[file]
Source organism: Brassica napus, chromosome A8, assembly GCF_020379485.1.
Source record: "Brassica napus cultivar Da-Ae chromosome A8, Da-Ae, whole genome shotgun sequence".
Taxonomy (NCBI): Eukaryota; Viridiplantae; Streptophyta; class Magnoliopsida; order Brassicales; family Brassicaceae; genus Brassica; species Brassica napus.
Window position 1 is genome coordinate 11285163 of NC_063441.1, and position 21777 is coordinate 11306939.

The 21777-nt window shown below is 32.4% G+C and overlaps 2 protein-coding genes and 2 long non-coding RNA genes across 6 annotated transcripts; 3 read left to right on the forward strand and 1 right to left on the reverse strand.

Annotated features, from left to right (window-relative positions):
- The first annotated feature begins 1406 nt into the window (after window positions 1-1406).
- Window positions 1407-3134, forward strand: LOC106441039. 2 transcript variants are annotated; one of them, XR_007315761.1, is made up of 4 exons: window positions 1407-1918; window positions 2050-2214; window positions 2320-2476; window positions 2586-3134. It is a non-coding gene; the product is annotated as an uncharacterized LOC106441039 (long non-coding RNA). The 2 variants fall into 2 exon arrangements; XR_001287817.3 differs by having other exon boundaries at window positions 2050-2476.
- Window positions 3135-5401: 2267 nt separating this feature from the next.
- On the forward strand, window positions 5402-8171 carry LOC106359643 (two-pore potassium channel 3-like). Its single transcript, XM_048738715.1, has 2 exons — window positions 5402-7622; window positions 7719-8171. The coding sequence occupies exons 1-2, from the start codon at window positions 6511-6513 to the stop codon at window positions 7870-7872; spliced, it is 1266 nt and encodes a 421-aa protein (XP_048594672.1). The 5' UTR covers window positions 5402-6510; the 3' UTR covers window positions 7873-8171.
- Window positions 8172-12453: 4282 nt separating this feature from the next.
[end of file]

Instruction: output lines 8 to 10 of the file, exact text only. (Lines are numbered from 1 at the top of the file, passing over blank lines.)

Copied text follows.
- Window positions 1407-3134, forward strand: LOC106441039. 2 transcript variants are annotated; one of them, XR_007315761.1, is made up of 4 exons: window positions 1407-1918; window positions 2050-2214; window positions 2320-2476; window positions 2586-3134. It is a non-coding gene; the product is annotated as an uncharacterized LOC106441039 (long non-coding RNA). The 2 variants fall into 2 exon arrangements; XR_001287817.3 differs by having other exon boundaries at window positions 2050-2476.
- Window positions 3135-5401: 2267 nt separating this feature from the next.
- On the forward strand, window positions 5402-8171 carry LOC106359643 (two-pore potassium channel 3-like). Its single transcript, XM_048738715.1, has 2 exons — window positions 5402-7622; window positions 7719-8171. The coding sequence occupies exons 1-2, from the start codon at window positions 6511-6513 to the stop codon at window positions 7870-7872; spliced, it is 1266 nt and encodes a 421-aa protein (XP_048594672.1). The 5' UTR covers window positions 5402-6510; the 3' UTR covers window positions 7873-8171.